August 5, 2008
(Washington, D.C., August 5, 2008)
Humanists today informed the U.S. Tenth Circuit Court of Appeals that “The Latin cross is an inherently religious symbol.” This statement appears in a friend-of-the-court brief, filed today in American Atheists vs. Duncan by the Appignani Humanist Legal Center of the American Humanist Association on behalf of the Association, the Society for Humanistic Judaism, and the Unitarian Universalist Association.
The controversy concerns what humanists consider an obvious fact, as denied by the Utah Highway Patrol defendants, who argue that the Latin cross becomes a secular symbol of death and remembrance when used as part of a memorial on public property for fallen law enforcement officers.
“The reasonable observer in this case would view the twelve-foot-tall Latin crosses on public property as government endorsement of religion,” the humanist brief adds, which seeks reversal of the lower, district court decision.
“For too long the courts have hidden behind sham secular purposes to circumvent the protections afforded by the Establishment Clause. The Christian crosses at issue in this case are too large for the 10th Circuit not to see their inherently religious purpose,” said Bob Ritter, legal coordinator of the Appignani Humanist Legal Center.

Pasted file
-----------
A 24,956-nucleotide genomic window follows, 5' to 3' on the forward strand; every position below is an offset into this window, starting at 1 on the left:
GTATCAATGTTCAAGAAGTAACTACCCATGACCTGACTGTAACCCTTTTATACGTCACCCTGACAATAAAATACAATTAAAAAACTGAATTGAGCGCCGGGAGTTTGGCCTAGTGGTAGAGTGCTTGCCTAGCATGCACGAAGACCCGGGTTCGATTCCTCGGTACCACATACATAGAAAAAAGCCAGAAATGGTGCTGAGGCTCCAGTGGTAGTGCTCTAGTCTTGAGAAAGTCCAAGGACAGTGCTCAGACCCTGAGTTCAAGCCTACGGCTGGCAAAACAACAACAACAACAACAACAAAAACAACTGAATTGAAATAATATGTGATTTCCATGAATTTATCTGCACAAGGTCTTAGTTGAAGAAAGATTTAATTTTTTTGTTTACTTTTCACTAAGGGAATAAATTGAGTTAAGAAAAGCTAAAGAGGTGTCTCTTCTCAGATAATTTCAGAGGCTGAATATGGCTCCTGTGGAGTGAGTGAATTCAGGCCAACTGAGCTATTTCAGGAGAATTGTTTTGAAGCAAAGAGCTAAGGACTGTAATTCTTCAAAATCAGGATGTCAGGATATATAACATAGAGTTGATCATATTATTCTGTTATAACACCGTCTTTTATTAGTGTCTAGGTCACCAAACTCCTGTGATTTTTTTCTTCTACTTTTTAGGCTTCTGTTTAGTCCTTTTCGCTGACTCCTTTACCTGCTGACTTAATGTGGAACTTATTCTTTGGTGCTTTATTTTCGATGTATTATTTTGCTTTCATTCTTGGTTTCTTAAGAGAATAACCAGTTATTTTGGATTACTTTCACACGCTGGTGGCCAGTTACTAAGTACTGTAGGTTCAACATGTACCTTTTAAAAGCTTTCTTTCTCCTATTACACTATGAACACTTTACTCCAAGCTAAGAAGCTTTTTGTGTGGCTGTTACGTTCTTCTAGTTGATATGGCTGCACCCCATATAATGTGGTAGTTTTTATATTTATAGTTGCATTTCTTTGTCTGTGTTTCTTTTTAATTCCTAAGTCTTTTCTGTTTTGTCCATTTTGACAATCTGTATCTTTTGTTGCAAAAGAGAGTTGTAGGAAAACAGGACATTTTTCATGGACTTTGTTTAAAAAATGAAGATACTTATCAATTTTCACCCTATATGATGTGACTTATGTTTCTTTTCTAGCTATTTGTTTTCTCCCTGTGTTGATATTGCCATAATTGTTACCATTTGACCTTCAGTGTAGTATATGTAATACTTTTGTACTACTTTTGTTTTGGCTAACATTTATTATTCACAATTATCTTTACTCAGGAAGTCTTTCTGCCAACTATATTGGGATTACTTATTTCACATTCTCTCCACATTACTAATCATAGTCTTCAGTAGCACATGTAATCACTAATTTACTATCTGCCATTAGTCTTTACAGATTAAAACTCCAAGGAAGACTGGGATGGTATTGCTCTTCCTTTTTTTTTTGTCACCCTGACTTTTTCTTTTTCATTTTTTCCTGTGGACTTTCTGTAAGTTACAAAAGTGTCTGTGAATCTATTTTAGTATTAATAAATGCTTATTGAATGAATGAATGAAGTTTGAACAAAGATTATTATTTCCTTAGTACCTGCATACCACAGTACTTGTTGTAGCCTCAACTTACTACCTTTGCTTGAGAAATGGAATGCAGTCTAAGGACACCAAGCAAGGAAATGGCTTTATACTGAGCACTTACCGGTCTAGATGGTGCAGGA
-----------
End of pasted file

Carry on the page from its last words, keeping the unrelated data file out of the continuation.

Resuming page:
The Appignani Humanist Legal Center participates in litigation in church-state separation cases that directly affect humanists. The group also stands up for the rights of humanists, as in a recent case, successfully completed, involving the firing of a humanist college instructor.
“To use the most obvious, prominent Christian symbol to honor the fallen is divisive,” said Roy Speckhardt, executive director of the American Humanist Association. “By adopting the symbol of one faith, this government excludes all others, including the millions of humanists, Buddhists, Hindus, pagans, and other non-Christian Americans. The cross memorial is unconstitutional and we’ll continue to fight to have it removed.”
Those signing on to the humanist brief, along with the original atheist litigants, seek the replacement of the roadside crosses with religiously-neutral memorial markers.
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The American Humanist Association (www.americanhumanist.org) advocates for the rights and viewpoints of humanists. Founded in 1941 and headquartered in Washington, D.C., its work is extended through more than 100 local chapters and affiliates across America.
Humanism is a progressive philosophy of life that, without theism, affirms our responsibility to lead ethical lives of value to self and humanity.